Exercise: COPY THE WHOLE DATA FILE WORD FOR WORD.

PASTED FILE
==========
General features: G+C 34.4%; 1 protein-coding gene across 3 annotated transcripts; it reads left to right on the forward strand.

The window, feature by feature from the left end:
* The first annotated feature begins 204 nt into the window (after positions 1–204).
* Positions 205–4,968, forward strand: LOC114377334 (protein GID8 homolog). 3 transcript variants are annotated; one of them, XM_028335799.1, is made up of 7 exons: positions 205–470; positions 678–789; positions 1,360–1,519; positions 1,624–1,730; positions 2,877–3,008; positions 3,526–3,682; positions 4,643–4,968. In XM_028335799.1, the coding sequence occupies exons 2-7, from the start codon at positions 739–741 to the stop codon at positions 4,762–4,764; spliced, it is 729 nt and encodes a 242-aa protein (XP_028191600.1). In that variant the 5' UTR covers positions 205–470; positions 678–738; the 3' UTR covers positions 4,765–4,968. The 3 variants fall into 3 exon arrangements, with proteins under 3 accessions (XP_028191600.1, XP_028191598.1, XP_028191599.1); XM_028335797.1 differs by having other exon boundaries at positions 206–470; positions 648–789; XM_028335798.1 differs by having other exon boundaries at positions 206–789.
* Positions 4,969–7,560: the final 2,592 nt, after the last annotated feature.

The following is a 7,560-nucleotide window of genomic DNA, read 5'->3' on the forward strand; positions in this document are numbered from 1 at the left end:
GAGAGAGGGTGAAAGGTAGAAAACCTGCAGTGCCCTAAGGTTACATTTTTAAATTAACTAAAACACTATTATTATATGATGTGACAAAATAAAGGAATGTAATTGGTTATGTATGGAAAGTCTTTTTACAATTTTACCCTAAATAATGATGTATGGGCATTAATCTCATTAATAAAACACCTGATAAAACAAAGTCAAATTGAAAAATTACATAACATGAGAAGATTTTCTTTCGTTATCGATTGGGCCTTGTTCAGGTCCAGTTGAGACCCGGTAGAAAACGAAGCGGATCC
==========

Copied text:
General features: G+C 34.4%; 1 protein-coding gene across 3 annotated transcripts; it reads left to right on the forward strand.

The window, feature by feature from the left end:
* The first annotated feature begins 204 nt into the window (after positions 1–204).
* Positions 205–4,968, forward strand: LOC114377334 (protein GID8 homolog). 3 transcript variants are annotated; one of them, XM_028335799.1, is made up of 7 exons: positions 205–470; positions 678–789; positions 1,360–1,519; positions 1,624–1,730; positions 2,877–3,008; positions 3,526–3,682; positions 4,643–4,968. In XM_028335799.1, the coding sequence occupies exons 2-7, from the start codon at positions 739–741 to the stop codon at positions 4,762–4,764; spliced, it is 729 nt and encodes a 242-aa protein (XP_028191600.1). In that variant the 5' UTR covers positions 205–470; positions 678–738; the 3' UTR covers positions 4,765–4,968. The 3 variants fall into 3 exon arrangements, with proteins under 3 accessions (XP_028191600.1, XP_028191598.1, XP_028191599.1); XM_028335797.1 differs by having other exon boundaries at positions 206–470; positions 648–789; XM_028335798.1 differs by having other exon boundaries at positions 206–789.
* Positions 4,969–7,560: the final 2,592 nt, after the last annotated feature.

The following is a 7,560-nucleotide window of genomic DNA, read 5'->3' on the forward strand; positions in this document are numbered from 1 at the left end:
GAGAGAGGGTGAAAGGTAGAAAACCTGCAGTGCCCTAAGGTTACATTTTTAAATTAACTAAAACACTATTATTATATGATGTGACAAAATAAAGGAATGTAATTGGTTATGTATGGAAAGTCTTTTTACAATTTTACCCTAAATAATGATGTATGGGCATTAATCTCATTAATAAAACACCTGATAAAACAAAGTCAAATTGAAAAATTACATAACATGAGAAGATTTTCTTTCGTTATCGATTGGGCCTTGTTCAGGTCCAGTTGAGACCCGGTAGAAAACGAAGCGGATCC